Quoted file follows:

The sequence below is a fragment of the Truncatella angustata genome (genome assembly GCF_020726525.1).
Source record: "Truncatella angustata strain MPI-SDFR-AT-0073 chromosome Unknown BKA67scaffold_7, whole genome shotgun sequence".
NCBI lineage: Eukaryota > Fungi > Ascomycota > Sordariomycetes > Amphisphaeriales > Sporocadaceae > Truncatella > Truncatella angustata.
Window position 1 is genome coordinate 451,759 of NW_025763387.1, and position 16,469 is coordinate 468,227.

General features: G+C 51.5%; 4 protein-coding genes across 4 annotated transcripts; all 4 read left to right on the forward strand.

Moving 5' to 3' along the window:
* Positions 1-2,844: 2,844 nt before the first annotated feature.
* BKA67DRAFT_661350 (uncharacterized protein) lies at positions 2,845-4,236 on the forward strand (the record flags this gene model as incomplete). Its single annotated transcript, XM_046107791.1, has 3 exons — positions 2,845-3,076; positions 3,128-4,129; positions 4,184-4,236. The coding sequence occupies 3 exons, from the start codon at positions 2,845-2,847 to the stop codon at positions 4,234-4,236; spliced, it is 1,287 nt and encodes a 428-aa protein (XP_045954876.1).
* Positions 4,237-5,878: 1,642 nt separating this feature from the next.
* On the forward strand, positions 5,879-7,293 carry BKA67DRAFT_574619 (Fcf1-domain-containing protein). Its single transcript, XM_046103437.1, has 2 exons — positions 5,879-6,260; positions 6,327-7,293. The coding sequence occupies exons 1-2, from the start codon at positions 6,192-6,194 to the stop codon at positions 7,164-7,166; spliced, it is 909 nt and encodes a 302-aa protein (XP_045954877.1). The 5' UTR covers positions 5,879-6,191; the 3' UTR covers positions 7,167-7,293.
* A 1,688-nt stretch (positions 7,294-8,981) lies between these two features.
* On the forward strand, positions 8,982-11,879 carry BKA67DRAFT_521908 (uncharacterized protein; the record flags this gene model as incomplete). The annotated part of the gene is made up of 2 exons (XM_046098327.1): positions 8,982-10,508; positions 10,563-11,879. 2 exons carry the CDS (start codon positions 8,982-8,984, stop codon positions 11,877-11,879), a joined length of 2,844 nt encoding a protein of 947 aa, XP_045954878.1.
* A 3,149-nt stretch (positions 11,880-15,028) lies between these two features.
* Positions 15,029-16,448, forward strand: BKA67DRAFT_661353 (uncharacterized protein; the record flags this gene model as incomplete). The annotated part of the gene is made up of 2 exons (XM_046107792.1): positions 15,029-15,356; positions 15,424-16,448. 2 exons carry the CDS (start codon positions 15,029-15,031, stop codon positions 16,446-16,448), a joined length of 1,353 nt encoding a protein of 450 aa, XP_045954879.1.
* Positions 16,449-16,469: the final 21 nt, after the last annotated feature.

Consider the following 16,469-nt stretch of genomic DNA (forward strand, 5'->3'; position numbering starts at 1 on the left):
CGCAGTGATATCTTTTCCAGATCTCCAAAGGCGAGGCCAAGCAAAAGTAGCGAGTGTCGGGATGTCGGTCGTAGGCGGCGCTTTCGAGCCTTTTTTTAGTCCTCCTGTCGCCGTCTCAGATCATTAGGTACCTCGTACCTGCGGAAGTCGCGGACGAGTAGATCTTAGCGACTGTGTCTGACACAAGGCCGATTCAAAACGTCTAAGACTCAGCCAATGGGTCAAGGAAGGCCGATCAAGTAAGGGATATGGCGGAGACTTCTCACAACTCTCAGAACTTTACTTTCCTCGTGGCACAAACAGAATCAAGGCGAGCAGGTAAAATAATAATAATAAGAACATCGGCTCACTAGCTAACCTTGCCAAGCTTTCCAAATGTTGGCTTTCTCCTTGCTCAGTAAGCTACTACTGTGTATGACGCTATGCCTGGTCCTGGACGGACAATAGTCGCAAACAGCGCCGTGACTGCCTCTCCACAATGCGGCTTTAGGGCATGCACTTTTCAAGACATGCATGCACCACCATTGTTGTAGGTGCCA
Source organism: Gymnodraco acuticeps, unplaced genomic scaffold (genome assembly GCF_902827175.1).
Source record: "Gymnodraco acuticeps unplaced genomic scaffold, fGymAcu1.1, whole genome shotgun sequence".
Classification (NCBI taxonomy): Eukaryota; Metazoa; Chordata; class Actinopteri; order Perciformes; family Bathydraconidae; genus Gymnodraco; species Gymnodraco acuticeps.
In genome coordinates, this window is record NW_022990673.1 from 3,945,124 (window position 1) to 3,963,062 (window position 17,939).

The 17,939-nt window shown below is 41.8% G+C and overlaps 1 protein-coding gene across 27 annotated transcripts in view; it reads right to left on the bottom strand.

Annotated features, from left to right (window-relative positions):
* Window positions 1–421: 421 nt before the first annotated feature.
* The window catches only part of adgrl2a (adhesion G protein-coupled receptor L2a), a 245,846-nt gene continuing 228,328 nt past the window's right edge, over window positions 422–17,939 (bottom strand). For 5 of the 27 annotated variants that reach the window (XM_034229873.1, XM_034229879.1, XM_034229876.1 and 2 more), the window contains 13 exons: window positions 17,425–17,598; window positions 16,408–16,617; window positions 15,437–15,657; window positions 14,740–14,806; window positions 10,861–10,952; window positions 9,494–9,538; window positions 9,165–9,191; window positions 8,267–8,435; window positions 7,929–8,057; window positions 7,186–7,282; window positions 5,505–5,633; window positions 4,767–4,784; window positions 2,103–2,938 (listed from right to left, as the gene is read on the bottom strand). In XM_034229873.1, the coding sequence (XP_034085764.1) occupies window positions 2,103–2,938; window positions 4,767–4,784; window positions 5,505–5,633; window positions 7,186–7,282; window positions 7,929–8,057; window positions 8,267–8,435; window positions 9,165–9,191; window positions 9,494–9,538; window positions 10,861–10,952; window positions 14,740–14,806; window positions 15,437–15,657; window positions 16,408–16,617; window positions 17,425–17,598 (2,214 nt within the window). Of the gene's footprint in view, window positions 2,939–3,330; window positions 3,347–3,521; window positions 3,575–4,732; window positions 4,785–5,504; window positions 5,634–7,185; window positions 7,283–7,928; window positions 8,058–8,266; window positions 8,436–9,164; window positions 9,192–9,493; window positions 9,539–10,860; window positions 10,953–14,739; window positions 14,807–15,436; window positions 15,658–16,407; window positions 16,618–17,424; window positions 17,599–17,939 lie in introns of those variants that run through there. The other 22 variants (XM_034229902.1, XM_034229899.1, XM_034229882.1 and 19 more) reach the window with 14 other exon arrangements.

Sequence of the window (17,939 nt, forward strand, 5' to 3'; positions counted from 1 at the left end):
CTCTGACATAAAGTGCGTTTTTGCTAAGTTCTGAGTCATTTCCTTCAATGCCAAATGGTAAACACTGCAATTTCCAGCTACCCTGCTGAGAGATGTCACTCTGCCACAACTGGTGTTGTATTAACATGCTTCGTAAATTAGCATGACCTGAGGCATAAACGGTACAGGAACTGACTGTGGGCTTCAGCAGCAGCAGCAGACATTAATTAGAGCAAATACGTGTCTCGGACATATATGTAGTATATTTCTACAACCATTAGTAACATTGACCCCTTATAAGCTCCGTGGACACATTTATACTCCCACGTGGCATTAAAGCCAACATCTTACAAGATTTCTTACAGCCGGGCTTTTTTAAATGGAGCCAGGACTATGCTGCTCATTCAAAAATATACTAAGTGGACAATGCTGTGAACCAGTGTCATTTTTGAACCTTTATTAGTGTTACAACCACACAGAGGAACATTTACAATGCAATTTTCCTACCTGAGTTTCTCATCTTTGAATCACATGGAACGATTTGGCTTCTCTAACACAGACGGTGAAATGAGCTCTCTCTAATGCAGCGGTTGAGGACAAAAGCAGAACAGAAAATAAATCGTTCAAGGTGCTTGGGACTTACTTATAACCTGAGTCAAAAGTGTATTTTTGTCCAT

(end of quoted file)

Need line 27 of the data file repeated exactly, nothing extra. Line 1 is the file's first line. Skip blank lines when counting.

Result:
CTCTGACATAAAGTGCGTTTTTGCTAAGTTCTGAGTCATTTCCTTCAATGCCAAATGGTAAACACTGCAATTTCCAGCTACCCTGCTGAGAGATGTCACTCTGCCACAACTGGTGTTGTATTAACATGCTTCGTAAATTAGCATGACCTGAGGCATAAACGGTACAGGAACTGACTGTGGGCTTCAGCAGCAGCAGCAGACATTAATTAGAGCAAATACGTGTCTCGGACATATATGTAGTATATTTCTACAACCATTAGTAACATTGACCCCTTATAAGCTCCGTGGACACATTTATACTCCCACGTGGCATTAAAGCCAACATCTTACAAGATTTCTTACAGCCGGGCTTTTTTAAATGGAGCCAGGACTATGCTGCTCATTCAAAAATATACTAAGTGGACAATGCTGTGAACCAGTGTCATTTTTGAACCTTTATTAGTGTTACAACCACACAGAGGAACATTTACAATGCAATTTTCCTACCTGAGTTTCTCATCTTTGAATCACATGGAACGATTTGGCTTCTCTAACACAGACGGTGAAATGAGCTCTCTCTAATGCAGCGGTTGAGGACAAAAGCAGAACAGAAAATAAATCGTTCAAGGTGCTTGGGACTTACTTATAACCTGAGTCAAAAGTGTATTTTTGTCCAT